It may be best to start out our best practices approach with a brand-new condenser that has never seen treatment and just came off the production line. From birth, a discussion of best practices may be most effective in limiting problems associated with corrosion, deposition, fouling, and microbiological growth. Galvanized steel remains the principal material of construction for factory assembled ammonia condensers. This is driven by galvanized steel being the lowest cost to produce. Furthermore, when it is kept in good shape it can offer 20 years or more life expectancy in cooling applications. The critical point is that it must be kept in good shape. If deterioration or the routine maintenance program fails, corrosion and scale will set in motion. They both have a dramatic impact on both heat transfer (deposition/microbio) and lifespan (corrosion.) Ideally, this pushes things away from green and much further into the red, taken literally and figuratively.
In examining the green approach, corrosion is a major concern. If the lifespan of a condenser is cut in half, this creates much more strain on the environment as a whole. A rising trend in cause of death due to corrosion is a mechanism known as white rust. This specific type of corrosion continues to be a prevalent problem that has led to many towers requiring premature replacement. White rust corrosion can reduce life expectancy significantly, in some rare cases failure has occurred within a year or two of startup (not just hearsay, as actual case histories exist in locations stretching from California to Maryland, typically where the make-up water is more alkaline or higher in pH.)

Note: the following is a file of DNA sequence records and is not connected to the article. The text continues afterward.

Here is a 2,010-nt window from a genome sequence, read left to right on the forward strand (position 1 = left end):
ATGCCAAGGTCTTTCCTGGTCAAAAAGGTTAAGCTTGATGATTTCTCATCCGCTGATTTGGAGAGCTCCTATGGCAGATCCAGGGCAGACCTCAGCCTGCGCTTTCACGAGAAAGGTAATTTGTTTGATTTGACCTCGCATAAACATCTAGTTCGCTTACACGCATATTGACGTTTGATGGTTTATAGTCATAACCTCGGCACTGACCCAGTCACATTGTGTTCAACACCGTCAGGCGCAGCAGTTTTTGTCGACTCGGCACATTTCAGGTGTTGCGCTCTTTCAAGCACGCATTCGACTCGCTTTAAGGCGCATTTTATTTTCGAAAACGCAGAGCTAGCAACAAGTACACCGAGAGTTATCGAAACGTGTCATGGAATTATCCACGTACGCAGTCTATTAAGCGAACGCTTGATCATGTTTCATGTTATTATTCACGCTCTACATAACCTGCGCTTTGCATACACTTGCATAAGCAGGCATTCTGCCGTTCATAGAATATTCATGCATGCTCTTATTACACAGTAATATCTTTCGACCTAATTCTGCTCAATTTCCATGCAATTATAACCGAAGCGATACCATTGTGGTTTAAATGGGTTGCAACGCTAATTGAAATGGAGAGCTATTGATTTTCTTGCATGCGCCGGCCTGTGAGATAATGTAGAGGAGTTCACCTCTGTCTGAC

So the question then is asked “Why the increase in cases regarding white rust? What has changed?” Unfortunately, there is no smoking gun that points to the reason for the rise in cases. Yet, many believe that it stems from two different substances: galvanizing process and water treatment. One popular consideration is that there were changes to both galvanizing process and the water chemistry have increased the potential for white rust corrosion. It is true that there have been notable changes to both the galvanizing process and water treatment chemistry. Much of this has been driven in large part by environmental restrictions and regulations as well as cost-reduction initiatives. Consequently, the hunt is on to examine the changing trend in these manufacturing and treatment changes.
Without getting too involved, it is important to look at where the changes to galvanizing process has an impact on the corrosion cell. A piece of bare iron left outside where it is exposed to moisture will rust quickly. This is the tendency for the iron to revert back to its natural state and drive itself back to an oxygen rich state. It will do so even more quickly if the moisture is salt water. The corrosion rate is enhanced by an electrochemical process in which a water droplet becomes a voltaic cell in contact with the metal, fully oxidizing the iron. Consider the sketch (below) of a water droplet, the oxidizing iron feeds electrons at the edge of the droplet to reduce oxygen from the air. The iron surface inside the droplet acts as the anode for the process. It goes back and forth to each cell providing an oxidizing reaction at the cathode and a reducing reaction at the cathode.
We will continue this article in the following weeks…